- Products and services: firms must design products and services to meet the needs of customers within their target market. AI’s ability to analyse huge amount of data could be a significant ally in achieving this outcome, provided, as described above, that the design of the model and the training used to develop the AI model is first checked for bias at the human level.
- Price and value: the specific focus of this rule is on ensuring the price the customer pays for a product or service is reasonable compared to the overall benefits. Value needs to be considered overall, and low prices do not always mean fair value. Firms are not forbidden from adopting business models with different pricing by customer group, but the outcome-based approach will require them to monitor and explain how they are complying with this outcome if they use AI models that result in price and value differences.
- Consumer understanding and consumer support: these two outcomes are strongly interconnected as they refer to understanding the needs of individual consumers and tailoring interactions with them accordingly. AI could struggle in these areas, as technology may not yet be at a point where it can react to completely unexpected situations outside of its training. This could be especially true in the case of fully automated chatbots, which could fail to meet the needs of customers dealing with non-standard issues.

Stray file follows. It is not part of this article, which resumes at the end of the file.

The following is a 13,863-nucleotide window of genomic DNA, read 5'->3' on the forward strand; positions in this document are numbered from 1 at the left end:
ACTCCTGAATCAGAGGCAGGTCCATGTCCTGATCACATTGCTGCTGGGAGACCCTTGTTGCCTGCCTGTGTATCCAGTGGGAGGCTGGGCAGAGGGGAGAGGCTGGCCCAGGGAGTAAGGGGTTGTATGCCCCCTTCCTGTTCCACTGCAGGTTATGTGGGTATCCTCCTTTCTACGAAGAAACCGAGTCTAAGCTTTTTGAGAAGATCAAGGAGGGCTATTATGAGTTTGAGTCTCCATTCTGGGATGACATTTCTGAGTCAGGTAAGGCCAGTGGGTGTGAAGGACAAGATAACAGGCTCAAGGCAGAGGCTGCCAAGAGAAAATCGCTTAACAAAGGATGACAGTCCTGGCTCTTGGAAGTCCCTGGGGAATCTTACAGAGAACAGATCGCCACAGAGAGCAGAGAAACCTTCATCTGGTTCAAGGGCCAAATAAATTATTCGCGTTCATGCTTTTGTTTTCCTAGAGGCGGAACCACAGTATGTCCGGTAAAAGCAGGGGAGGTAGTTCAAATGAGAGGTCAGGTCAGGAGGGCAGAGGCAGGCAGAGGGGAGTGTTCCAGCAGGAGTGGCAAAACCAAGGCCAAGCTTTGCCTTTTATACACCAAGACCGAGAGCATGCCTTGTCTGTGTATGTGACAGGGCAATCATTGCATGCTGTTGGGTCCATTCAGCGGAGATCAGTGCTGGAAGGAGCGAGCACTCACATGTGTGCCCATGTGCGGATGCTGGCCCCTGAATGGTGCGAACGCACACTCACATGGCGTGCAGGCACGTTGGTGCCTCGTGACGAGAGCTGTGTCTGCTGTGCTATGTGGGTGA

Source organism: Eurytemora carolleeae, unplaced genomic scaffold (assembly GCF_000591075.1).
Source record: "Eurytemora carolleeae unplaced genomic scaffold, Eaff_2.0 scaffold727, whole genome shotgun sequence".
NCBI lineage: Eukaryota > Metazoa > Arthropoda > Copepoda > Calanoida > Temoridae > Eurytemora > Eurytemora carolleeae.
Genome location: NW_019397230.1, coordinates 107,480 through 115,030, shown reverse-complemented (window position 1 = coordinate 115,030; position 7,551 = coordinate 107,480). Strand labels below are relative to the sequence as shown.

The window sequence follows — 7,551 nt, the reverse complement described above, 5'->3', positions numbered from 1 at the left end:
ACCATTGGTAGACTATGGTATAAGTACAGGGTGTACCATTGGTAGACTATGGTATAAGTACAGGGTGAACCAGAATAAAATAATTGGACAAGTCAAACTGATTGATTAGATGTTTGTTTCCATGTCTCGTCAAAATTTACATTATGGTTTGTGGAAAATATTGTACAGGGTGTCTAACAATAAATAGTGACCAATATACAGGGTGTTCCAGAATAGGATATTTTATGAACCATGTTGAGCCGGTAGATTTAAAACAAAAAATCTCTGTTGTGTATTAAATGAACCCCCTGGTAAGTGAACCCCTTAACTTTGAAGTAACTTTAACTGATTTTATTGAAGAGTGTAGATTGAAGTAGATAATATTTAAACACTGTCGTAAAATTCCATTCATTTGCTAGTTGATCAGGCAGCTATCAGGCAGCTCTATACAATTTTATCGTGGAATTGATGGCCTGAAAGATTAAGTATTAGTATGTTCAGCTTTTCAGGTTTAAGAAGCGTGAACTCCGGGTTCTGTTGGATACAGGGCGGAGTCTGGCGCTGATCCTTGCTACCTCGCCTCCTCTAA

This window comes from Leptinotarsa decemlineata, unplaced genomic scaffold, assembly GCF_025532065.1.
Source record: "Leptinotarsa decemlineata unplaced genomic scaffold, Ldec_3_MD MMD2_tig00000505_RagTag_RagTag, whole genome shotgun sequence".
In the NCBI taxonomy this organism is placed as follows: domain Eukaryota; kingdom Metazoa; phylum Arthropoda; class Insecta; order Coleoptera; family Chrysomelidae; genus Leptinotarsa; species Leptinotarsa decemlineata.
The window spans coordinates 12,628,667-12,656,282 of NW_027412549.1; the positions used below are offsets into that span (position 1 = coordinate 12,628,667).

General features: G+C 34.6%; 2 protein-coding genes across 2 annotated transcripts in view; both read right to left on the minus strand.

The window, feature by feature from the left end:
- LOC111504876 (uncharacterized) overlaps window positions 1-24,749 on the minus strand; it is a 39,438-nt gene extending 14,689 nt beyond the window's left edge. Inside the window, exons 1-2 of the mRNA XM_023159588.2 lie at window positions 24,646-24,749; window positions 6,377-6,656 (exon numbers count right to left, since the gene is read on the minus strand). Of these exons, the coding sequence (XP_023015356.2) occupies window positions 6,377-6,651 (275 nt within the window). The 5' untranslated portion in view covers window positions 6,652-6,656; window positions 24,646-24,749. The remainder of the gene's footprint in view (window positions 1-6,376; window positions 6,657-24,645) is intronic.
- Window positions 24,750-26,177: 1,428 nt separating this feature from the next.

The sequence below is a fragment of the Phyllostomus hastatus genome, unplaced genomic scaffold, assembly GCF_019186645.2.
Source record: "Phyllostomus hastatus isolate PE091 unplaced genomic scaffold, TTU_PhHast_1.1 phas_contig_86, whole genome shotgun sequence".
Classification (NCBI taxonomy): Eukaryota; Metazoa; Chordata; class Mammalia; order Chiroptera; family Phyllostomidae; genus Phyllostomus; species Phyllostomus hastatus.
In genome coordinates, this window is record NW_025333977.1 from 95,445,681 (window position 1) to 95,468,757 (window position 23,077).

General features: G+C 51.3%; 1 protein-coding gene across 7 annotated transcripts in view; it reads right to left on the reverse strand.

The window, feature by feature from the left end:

While firms will need to assess the Consumer Duty implications of their use of AI in detail, it is clear that on a global scale AI is here to stay and machine learning will continue to develop. As recognised by the UK financial services regulators, when used properly AI can improve firms’ compliance with the Consumer Duty and ultimately create more positive outcomes for consumers, though this will certainly not be a case of “one size fits all.”
Keep an eye on Engage for our next article in this series.
You can find our article series on AI and machine learning in the context of financial services below:
- UK FCA, PRA, and BoE publish discussion paper (DP5/22) on AI and machine learning
Authored by John Salmon, Michael Thomas, Julie Patient, Dan Whitehead, Jo Broadbent, Melanie Johnson, Daniel Lee, Diana Suciu.